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Patrick Suskind
255 Pages
Publisher: Movie Tie-in Trade Paperback edition (November 2006)
ISBN: 0307277763
Price: S$22.05 (Available in Borders)






Perfume is best described as an olfactory Gothic fable. Patrick Suskind, a first-time novelist and playwright, does not reveal the story in stages but plunges headlong into the life story of Jean-Baptiste Grenouille as some sort of a dark 18th century fairy tale in a pressing pace that brings to mind the sensory overload felt by the protagonist – or his nose – to be exact.

It was disappointing then when the story turned out to be somewhat inconsistent between its first and second parts. In the first part, Perfume is highly entertaining about the birth and apprenticeship of Grenouille, due in no small part to the amazing description of smells that Suskind conjures. He has to be the best in the business in terms of recounting the scent of a brass doorknob. While there are some points in the book where Suskind strays into stuff better suited to magic realism, the reader is quickly brought to earth by the pure believability of the incredible things described in the book. This is undoubtedly a result of painstaking research undertaken by the author.

However, in the second part of the book, where Grenouille became some tormented but murderous messiah of the scents, the story took a turn into the incredulous and excessive. The resultant narrative scope/scale is awkward and unwieldy, and this probably produced an ending that is quite savage and very much uncalled for.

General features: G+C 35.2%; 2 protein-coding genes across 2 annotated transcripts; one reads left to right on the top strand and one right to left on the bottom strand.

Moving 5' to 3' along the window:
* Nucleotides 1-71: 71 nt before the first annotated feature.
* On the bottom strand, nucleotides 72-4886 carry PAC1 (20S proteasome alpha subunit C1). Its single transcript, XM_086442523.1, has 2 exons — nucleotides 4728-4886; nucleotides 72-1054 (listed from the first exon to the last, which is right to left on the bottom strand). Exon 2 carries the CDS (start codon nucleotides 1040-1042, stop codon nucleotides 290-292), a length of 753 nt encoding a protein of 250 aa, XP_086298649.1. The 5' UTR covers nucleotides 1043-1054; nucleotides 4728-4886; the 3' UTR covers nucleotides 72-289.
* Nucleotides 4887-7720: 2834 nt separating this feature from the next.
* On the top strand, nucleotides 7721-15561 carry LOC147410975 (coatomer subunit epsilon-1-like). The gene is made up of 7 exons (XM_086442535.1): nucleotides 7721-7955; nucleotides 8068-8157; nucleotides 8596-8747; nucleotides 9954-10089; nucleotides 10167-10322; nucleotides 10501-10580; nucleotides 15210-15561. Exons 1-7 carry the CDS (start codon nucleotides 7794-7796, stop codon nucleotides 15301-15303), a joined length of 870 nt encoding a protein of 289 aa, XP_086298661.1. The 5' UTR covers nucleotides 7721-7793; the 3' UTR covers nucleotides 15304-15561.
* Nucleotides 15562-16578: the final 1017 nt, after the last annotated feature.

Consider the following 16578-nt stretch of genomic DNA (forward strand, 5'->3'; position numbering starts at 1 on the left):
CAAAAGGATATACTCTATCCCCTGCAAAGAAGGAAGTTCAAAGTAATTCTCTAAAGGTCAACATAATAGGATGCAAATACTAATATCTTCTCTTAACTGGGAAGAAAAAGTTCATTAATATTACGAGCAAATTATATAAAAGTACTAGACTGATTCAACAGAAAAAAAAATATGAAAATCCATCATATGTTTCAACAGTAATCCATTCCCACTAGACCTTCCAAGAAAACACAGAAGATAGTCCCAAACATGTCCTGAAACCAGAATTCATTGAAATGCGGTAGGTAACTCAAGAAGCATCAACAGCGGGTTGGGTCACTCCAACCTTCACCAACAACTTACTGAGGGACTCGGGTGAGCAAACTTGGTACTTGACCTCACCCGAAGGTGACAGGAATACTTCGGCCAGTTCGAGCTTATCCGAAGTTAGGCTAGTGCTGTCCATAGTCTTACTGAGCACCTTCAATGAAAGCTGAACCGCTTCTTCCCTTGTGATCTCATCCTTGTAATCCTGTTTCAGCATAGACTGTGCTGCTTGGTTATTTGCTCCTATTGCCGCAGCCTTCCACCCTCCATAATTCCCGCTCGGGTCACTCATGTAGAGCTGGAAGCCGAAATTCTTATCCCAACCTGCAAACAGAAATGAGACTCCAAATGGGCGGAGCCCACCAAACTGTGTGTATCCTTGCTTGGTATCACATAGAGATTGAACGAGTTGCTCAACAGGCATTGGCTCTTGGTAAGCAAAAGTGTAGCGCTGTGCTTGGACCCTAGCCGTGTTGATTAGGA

Nevertheless, with all things considered, this book is highly recommended simply because it is an original.


“In the period of which we speak, there reigned in the cities a stench barely conceivable to us modern men and women. The streets stank of manure, the courtyards of urine, the stairwells stank of moldering wood and rat droppings, the kitchens of spoiled cabbage and mutton fat; the unaired parlors stank of stale dust, the bedrooms of greasy sheets, damp featherbeds, and the pungently sweet aroma of chamber pots. The stench of sulfur rose from the chimneys, the stench of caustic lyes from the tanneries, and from the slaughterhouses came the stench of congealed blood. People stank of sweat and unwashed clothes; from their mouths came the stench of rotting teeth, from their bellies that of onions, and from their bodies, if they were no longer very young, came the stench of rancid cheese and sour milk and tumorous disease. The rivers stank, the marketplaces stank, the churches stank, it stank beneath the bridges and in the palaces.The peasant stank as did the priest, the apprentice as did his master’s wife, the whole of the aristocracy stank, even the king himself stank, stank like a rank lion, and the queen like an old goat, summer and winter.”


Perfume grabs your attention from the start and does not relent. Even though this story relies on a matter-of-fact narrative voice and there are no climatic scenes, you will want to read it to the end.

Review by Lim Mun Pong



. Perfume



This book review is made possible with the kind sponsor of BORDERS


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